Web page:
Texas has a unique array of river, spring, lake, bay and estuary ecosystems that support a diversity of aquatic species and provide an equally diverse set of ecosystem services such as recreation and clean water. The Texas Water Explorer examines the health of Texas' aquatic ecosystems by analyzing some common threats and highlighting their value.
What does the Texas Water Explorer tell us about Ecosystem Health?
Native Biological Communities
This indicator describes the native biological diversity of Texas freshwater ecosystems and summarizes the conservation status of aquatic biological communities.
Native Fishes - There are 190 freshwater fish species native to Texas. The basins with the highest number of native freshwater fish species are the Red River Basin (101 species), the Sabine River Basin (93 species) and the Neches River Basin (90 species).
83 of the 207 sub-basins in Texas have more than 15% of their native freshwater fishes in need of conservation effort. The basins with the highest proportion of sub-basins with high degree of imperilment are the Rio Grande (34 of 37 over 25% imperiled), Red River (25 of 26 over 15% imperiled) and Canadian River (10 of 15 over 15% imperiled).
Invasive Species Assessment
This indicator examines the potential for severe impact of invasive aquatic species on aquatic systems and ecosystem services.
Invasive Species - 158 of the 207 sub-basins in Texas have at least one invasive aquatic species with the potential to significantly harm its aquatic ecosystems. Fifty-five of the sub-basins have at least five species.
The highest percentage of sub-basins with multiple invasive species are in the Guadalupe, Rio Grande, Neches, Trinity, Brazos and Sabine basins; the Canadian, Red and Nueces basins have the lowest percentage.
Priority Conservation Areas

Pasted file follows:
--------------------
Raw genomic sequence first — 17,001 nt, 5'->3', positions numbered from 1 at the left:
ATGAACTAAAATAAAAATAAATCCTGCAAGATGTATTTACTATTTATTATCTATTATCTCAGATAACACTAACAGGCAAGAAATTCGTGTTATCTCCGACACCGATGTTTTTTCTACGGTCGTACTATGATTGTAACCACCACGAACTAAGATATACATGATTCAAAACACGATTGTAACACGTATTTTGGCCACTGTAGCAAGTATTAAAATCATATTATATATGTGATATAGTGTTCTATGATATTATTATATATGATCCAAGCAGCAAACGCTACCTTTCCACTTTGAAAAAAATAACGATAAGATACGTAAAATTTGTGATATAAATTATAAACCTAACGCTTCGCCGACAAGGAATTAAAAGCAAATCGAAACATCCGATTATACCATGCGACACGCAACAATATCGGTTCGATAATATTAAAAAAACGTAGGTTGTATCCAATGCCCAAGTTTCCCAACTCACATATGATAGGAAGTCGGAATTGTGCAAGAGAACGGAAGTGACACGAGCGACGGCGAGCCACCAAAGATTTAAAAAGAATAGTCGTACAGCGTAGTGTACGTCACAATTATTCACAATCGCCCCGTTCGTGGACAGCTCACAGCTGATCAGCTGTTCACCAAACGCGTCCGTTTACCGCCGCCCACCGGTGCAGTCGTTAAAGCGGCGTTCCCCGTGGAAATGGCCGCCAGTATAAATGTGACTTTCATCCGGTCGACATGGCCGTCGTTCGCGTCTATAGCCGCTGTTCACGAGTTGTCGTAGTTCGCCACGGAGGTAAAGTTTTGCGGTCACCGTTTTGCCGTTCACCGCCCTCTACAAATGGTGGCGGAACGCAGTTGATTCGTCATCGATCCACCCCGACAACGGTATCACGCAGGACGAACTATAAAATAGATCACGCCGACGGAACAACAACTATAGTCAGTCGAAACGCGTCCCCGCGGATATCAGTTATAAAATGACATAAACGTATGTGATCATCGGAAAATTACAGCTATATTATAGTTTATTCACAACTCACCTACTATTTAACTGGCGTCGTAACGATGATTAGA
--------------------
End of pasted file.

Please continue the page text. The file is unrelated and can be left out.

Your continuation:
Maintaining the aquatic species and ecosystems of Texas is an important aspect of balanced water conservation. The Nature Conservancy's freshwater biodiversity conservation blueprint represents important areas in the state's push to protect freshwater biodiversity.
Conservation Areas - The Conservancy has defined 181 priority areas for freshwater biodiversity conservation in Texas.
Nearly all Texas rivers are interrupted by dams, culverts or other structures, which can reduce fish populations and make rivers more vulnerable to drought and various human impacts. This indicator examines the impact of large dams on Texas rivers in two ways: by mapping segments of connected river network and mapping areas of river basin networks that are undammed and connect downstream to the Gulf of Mexico.
River Fragmentation - Of the 46,945 kilometers of Texas rivers and streams that we evaluated, only 18% (8,552 kilometers) have no downstream dam and are therefore open to the Gulf of Mexico; 55% (25,932 kilometers) occur in a large river network (at least 2,500 km of stream length) that is not fragmented by large dams.
Texas Paddling Trails
Many types of recreational and outdoor activities depend on healthy aquatic ecosystems. As one indicator of this value, we mapped the locations of Texas' paddling trails.
Paddling Trails - There are 65 designated TPWD-designated Paddling Trails in Texas.